Remember the old days, when a car dealer or salesman would insist on talking to the "man of the house?"
In the 1950s, even in the 1970's, the husband was needed to make the big-money decisions.
Today's women have come a long way since Carol Brady and June Cleaver. But Joia Franks wonders about that.
Franks is a modern woman, a mom of three children, who says she is perfectly capable of dealing with a water leak or any other problem in her home.
During a recent rain storm, "water came in under the steps and soaked the carpet in our lower level," she said.
So Franks called to get an estimate for professional waterproofing.
But she couldn't believe when the sales rep told her that her husband needed to be home for them to come out.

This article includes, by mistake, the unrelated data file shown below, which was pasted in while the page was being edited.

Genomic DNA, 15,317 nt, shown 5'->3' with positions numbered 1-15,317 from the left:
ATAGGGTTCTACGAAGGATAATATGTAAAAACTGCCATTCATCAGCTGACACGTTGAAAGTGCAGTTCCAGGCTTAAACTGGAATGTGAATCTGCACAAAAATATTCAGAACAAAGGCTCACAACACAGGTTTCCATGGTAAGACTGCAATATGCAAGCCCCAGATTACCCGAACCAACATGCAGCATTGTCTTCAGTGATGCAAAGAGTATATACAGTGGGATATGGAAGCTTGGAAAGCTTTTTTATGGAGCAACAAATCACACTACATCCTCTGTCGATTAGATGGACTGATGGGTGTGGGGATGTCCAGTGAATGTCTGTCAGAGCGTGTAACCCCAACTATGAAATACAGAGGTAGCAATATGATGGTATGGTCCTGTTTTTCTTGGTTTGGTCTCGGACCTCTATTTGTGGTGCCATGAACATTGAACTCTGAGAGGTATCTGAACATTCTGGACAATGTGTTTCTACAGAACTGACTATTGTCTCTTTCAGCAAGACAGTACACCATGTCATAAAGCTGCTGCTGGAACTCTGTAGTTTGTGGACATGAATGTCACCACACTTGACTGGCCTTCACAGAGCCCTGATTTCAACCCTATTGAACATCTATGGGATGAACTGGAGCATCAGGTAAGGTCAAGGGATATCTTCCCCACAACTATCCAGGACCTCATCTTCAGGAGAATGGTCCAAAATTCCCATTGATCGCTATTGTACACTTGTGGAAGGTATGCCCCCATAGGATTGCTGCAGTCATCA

"They said they needed all property owners at the estimate," she said. "I said, 'I can't have that happen, because my husband's out helping to fight the wildfires and he won't be able to be here.'"
Indeed, her husband was in California providing technical support to crews fighting the recent wildfires.
"I was offended. I was angry," Franks said.
Company explains the policy
We contacted the company, and it turns out there's a reason for this policy.
It has nothing to do with sexism.
The company's general manager explained: "We request that both homeowners be present for our inspection and estimate because it takes almost two hours and we do not charge any fee.
"If only one partner is present, we have found the other one sometimes questions the estimate, and we have to do the entire presentation a second time," he said.
He said even in cases where a husband is home, they want the wife there as well, so there is no gender bias involved.
Franks said she understands, but she is not June Cleaver and she needs help now, not next month.
"I really need it to be fixed and I don't think my husband should have to be here," she said.
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